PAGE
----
Extract from Household Words:  Third Stage

Not far from Braunston in Northamptonshire (the head of the Grand Junction Canal) we came upon a small boatman’s village.  It was the only place we had seen on our journey where the people on the land seemed to belong to the people on the water: where everybody knew everybody, and seemed glad to see everybody, and where there was some provision made for a boatman’s requirements - to say nothing of his hungry friends and visitors.

This boatman’s village consisted of only a few houses, all crowded round a lock and a bridge.  There was a boatman bootmaker’s, from the recesses of whose workshop came a most deafening clinking of hammers closing rivets up, showing clearly the metallic character of the article produced.  There was a boatman’s tailor’s and hosier’s, with many pairs of the bright blue thick worsted stockings shining through the small window, and fustian trousers hanging up outside the door, dancing in the slight breeze.  Women were leaning over garden-rails in little front gardens on the towing-path, talking to boatmen; while other women in barges were coming out of cabin-doorways to join in the conversation, followed by children, who appeared one after the other, as the first got out of the way of the second, and the second of the third, like the figures that come through an archway on the top of the automaton-clock toys.  One precocious young boatman, aged eight years, dressed in the most approved style, with jacket-waistcoat, trousers, and cap, was attending to a large horse, and superintending the progress of his father’s barge through the lock-gates.

Inquiries were being made on land and water respecting journeys, families, relations, cargoes, provisions and persons passed on the road; while Captain Randle emerged from the Stourport cabin, and asked two women standing at the door of he tailor’s when he might expect the new plush waist-coat they had got in hand.  Close to the lock-gates was a long low-roofed tavern, grocer’s and butcher’s, all in one, kept by a female relation of our commander.  We left the barge in a body along with the cheerful giant and two of the butty-boat crew, to try the strength and flavour of the tavern’s best ale.  We entered a long room, with a very low ceiling, old diamond-paned, leaden-framed windows, containing seats, an enormous kitchen range, clean deal kitchen-tables, and a tall clock in a mahogany case like a small wardrobe.  Through a door at the end was seem the grocery department, communicating with, and terminating in, the butcher’s shop.  This passage formed such a tempting vista of food that we could not delay a moment, and, leaving the boatmen to drink their ale, we rushed through and immediately purchased several pounds of beefsteak.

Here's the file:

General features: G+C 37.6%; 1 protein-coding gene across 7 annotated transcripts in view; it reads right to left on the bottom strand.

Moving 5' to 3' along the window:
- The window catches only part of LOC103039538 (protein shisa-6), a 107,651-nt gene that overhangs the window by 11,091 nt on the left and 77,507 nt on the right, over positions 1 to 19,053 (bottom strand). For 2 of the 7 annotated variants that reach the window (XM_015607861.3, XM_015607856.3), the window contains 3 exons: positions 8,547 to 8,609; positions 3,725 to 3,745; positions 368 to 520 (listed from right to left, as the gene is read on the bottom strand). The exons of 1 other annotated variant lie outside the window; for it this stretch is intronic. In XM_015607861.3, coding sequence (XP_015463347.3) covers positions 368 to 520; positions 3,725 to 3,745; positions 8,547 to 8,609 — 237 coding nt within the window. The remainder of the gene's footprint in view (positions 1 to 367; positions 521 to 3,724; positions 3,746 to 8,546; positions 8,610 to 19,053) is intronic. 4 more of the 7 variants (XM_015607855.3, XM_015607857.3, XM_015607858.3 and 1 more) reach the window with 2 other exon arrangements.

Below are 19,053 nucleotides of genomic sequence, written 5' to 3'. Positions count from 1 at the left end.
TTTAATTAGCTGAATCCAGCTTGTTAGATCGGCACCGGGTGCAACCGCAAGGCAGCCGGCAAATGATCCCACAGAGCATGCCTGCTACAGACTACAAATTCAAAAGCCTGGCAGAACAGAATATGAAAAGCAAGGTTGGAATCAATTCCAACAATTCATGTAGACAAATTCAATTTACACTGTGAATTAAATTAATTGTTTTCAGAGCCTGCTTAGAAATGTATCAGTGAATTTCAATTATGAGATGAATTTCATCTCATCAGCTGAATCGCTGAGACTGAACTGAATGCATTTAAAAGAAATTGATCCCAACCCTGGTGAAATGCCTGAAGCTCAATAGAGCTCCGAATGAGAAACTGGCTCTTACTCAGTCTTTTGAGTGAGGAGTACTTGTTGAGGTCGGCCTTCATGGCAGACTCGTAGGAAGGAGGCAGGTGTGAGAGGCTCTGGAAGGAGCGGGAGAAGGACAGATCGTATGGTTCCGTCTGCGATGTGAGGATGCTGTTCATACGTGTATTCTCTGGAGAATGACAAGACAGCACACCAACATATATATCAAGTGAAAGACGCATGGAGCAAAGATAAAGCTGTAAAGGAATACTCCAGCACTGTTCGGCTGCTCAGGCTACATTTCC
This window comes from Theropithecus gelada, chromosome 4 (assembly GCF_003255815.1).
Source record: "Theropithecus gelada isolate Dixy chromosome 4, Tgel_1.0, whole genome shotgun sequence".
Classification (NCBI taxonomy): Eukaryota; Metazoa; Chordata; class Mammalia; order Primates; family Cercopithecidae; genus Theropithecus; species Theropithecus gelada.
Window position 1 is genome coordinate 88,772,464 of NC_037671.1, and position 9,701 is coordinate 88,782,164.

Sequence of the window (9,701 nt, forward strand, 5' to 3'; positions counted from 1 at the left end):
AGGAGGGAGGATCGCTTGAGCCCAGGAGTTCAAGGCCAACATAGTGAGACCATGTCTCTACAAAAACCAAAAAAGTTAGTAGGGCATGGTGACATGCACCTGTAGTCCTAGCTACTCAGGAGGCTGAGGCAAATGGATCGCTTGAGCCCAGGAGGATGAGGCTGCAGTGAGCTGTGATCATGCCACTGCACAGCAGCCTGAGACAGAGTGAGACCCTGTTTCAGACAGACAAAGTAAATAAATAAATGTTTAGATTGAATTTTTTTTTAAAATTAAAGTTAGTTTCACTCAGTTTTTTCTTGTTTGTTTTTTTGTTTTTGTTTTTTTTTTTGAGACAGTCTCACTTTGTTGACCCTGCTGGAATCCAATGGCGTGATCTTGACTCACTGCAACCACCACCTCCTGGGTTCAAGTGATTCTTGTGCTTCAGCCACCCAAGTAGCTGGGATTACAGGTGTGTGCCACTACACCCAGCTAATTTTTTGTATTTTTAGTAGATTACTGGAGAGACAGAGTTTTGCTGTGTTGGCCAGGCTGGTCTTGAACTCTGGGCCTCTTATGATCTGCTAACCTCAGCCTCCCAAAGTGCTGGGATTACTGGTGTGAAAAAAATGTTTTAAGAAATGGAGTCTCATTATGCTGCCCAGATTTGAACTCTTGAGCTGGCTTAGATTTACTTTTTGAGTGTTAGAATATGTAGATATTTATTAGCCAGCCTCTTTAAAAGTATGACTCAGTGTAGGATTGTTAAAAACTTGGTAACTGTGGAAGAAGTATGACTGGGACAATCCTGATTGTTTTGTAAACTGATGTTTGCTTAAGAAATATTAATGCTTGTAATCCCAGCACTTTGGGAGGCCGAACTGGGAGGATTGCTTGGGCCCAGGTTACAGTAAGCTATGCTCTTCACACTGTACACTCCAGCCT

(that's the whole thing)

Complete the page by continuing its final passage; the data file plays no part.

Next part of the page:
Source:  John Hollingshead: On The Canal

It is quite possible that the ‘tavern, grocer’s and butcher’s’ referred to above was Dhavlos Cottage pictured in 1915 below, but still in existence.  It was once three dwellings including a shop providing boots, and other boaters’ needs, also a cobbler.  I am indebted to Braunston History Society for this information.

G&W 10

Photo: Braunston History Society

     © Graham Nurser 2012